Why Giving Employees Autonomy Is So Important

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Why Giving Employees Autonomy Is So Important

If you're looking for more evidence supporting employee autonomy, here is a recent study from the University of Melbourne supporting the practice.

· Agile Zone ·
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Having control over what, how, when and where we work has been proven time and time again to be incredibly motivational to the modern worker. If further evidence were required, however, then a recent study from the University of Melbourne might provide it. It reveals that giving employees autonomy over their work results in higher performance levels and greater loyalty towards the employer.

The study centered on a management style known as being "autonomously supportive." This runs counter to being controlling and micromanaging employees and instead encourages and supports them. It's largely analogous to the servant leadership that was popularized by Robert Greenleaf in the 1970s.

The research found that workers around the world were more likely to be intrinsically motivated when they had autonomy over their work activities, especially if they felt mastery over their tasks were surrounded by supportive managers, mentors, and peers.

"We found better workplace wellbeing and motivation when employees were not reliant on external events like rewards or sanctions," the authors say. "Our study showed that autonomy support leads to positive outcomes like intrinsic motivation, wellness, engagement and more committed and loyal employees, no matter the national culture."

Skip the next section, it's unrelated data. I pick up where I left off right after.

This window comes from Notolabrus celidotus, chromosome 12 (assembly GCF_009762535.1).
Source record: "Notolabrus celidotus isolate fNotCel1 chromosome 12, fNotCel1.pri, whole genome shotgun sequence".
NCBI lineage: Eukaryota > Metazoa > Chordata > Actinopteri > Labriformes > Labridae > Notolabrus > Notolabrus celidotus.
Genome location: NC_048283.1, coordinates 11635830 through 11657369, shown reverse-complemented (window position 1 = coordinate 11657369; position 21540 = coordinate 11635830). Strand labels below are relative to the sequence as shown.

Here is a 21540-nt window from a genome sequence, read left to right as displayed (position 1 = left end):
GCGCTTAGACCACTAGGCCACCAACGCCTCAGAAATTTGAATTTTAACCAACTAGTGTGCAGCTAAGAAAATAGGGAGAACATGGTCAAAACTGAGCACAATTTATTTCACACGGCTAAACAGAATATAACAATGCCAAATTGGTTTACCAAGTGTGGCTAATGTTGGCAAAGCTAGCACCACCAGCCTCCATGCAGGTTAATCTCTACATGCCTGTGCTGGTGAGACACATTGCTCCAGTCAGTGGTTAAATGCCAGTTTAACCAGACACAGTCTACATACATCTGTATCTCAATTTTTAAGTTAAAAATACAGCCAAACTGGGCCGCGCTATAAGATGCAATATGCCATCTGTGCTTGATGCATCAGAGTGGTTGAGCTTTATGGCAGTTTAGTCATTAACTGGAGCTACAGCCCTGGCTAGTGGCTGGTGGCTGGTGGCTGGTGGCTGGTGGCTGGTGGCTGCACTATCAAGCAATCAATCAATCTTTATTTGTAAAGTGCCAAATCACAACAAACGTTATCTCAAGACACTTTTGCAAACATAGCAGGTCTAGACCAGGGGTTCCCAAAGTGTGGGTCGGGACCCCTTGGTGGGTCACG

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The researchers examined dozens of previous studies with a collective sample size of over 30,000 employees from around the world, and the conclusions were the same regardless of the location. Those who are intrinsically motivated don't need external rewards because their work itself is reward enough.

"These practices have a positive influence on employee work motivation, performance and psychological functioning. Employees are less likely to suffer from burnout," the authors explain. "They might seek out new challenges and learning opportunities or take steps to develop relationships with peers. Decades of research document the positive effects of satisfying these three needs of autonomy, competence, and relatedness — and autonomy support is an important contributor."

So what can you do as a leader to support greater autonomy among your team? The research suggests that such leaders will do things such as:

  • Provide ample opportunities for staff to make their own choices and input into decisions
  • Encourage self-initiated behaviors within structured guidance and boundaries
  • Show interest in their perspective and demonstrate empathic concern while avoiding controls that restrain autonomy or sanctions or rewards.

Do that and the rewards appear to be evident, both for you and your team.

agile, autonomy, employee engagement, future of work, motivation, productivity

Published at DZone with permission of Adi Gaskell , DZone MVB. See the original article here.

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